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Marc Alexander Lehmann 13 years ago
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2ba810ac0e
  1. 22
      ev.pod

22
ev.pod

@ -388,10 +388,13 @@ but it scales phenomenally better. While poll and select usually scale
like O(total_fds) where n is the total number of fds (or the highest fd),
epoll scales either O(1) or O(active_fds).
The epoll syscalls are the most misdesigned of the more advanced
event mechanisms: probelsm include silently dropping events in some
hard-to-detect cases, requiring a system call per fd change, no fork
support, problems with dup and so on.
The epoll syscalls are the most misdesigned of the more advanced event
mechanisms: problems include silently dropping fds, requiring a system
call per change per fd (and unnecessary guessing of parameters), problems
with dup and so on. The biggest issue is fork races, however - if a
program forks then I<both> parent and child process have to recreate the
epoll set, which can take considerable time (one syscall per fd) and is of
course hard to detect.
Epoll is also notoriously buggy - embedding epoll fds should work, but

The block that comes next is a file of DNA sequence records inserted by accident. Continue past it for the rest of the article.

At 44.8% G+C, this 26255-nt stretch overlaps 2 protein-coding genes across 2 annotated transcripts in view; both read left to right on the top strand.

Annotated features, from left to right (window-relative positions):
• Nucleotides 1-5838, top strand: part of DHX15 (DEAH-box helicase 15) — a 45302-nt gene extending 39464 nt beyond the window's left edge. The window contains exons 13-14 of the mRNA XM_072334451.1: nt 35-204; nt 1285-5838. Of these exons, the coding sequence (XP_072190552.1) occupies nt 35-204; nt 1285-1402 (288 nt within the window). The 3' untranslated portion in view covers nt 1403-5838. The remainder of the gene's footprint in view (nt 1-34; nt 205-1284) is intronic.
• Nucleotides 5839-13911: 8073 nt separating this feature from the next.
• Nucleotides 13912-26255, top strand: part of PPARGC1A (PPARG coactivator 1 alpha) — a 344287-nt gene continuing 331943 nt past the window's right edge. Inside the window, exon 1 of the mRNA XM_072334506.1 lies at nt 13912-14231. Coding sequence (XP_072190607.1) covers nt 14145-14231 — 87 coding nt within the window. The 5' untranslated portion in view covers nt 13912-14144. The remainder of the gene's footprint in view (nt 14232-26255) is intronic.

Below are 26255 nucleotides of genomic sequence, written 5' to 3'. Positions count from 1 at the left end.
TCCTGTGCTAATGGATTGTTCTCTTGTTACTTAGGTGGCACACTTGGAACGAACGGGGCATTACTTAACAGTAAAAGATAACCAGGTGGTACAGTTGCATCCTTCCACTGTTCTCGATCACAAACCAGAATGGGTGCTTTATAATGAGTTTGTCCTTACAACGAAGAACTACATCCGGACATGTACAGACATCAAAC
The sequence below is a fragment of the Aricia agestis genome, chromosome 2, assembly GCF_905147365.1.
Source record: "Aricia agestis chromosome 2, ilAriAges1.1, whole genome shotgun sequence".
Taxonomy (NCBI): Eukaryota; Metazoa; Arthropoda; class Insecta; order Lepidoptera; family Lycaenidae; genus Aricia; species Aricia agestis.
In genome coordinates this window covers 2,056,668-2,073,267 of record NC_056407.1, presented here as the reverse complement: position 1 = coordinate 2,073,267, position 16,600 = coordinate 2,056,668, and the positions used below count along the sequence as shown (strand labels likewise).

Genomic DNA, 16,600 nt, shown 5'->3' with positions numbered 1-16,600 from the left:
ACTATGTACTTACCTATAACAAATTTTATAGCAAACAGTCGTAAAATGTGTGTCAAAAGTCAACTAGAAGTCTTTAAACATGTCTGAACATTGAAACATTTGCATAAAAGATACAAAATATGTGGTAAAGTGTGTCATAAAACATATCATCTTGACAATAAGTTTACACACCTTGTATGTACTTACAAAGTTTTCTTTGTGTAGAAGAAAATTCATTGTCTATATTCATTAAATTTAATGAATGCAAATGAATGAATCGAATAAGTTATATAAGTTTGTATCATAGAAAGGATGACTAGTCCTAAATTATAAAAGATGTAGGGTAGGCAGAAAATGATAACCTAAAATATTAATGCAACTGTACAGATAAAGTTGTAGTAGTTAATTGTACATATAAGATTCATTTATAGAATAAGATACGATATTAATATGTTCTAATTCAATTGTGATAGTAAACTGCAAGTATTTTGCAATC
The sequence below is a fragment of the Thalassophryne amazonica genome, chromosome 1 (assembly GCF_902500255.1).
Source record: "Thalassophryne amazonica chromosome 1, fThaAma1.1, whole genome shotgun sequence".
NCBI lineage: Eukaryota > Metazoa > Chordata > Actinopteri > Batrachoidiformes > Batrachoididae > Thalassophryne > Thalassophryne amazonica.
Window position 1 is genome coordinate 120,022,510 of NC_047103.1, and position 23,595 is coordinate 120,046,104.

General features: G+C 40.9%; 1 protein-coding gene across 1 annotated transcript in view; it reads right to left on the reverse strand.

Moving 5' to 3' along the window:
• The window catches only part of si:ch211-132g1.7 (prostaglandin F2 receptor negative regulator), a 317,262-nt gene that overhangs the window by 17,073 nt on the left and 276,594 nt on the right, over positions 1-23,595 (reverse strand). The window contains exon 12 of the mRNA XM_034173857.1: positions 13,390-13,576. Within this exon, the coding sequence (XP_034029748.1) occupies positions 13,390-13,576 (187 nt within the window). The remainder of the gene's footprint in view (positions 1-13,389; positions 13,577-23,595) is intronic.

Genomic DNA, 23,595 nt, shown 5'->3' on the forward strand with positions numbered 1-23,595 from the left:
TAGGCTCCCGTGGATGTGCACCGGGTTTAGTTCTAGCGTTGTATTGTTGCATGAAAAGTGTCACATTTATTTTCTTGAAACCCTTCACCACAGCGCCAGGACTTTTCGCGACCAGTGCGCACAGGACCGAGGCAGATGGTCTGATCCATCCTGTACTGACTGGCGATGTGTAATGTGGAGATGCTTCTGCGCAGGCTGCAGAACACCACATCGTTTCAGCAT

of course doesn't, and epoll just loves to report events for totally
@ -411,7 +414,9 @@ Best performance from this backend is achieved by not unregistering all
watchers for a file descriptor until it has been closed, if possible,
i.e. keep at least one watcher active per fd at all times. Stopping and
starting a watcher (without re-setting it) also usually doesn't cause
extra overhead.
extra overhead. A fork can both result in spurious notifications as well
as in libev having to destroy and recreate the epoll object, which can
take considerable time and thus should be avoided.
While nominally embeddable in other event loops, this feature is broken in
all kernel versions tested so far.
@ -436,8 +441,9 @@ It scales in the same way as the epoll backend, but the interface to the
kernel is more efficient (which says nothing about its actual speed, of
course). While stopping, setting and starting an I/O watcher does never
cause an extra system call as with C<EVBACKEND_EPOLL>, it still adds up to
two event changes per incident. Support for C<fork ()> is very bad and it
drops fds silently in similarly hard-to-detect cases.
two event changes per incident. Support for C<fork ()> is very bad (but
sane, unlike epoll) and it drops fds silently in similarly hard-to-detect
cases
This backend usually performs well under most conditions.
@ -476,7 +482,7 @@ might perform better.
On the positive side, with the exception of the spurious readiness
notifications, this backend actually performed fully to specification
in all tests and is fully embeddable, which is a rare feat among the
OS-specific backends.
OS-specific backends (I vastly prefer correctness over speed hacks).
This backend maps C<EV_READ> and C<EV_WRITE> in the same way as
C<EVBACKEND_POLL>.

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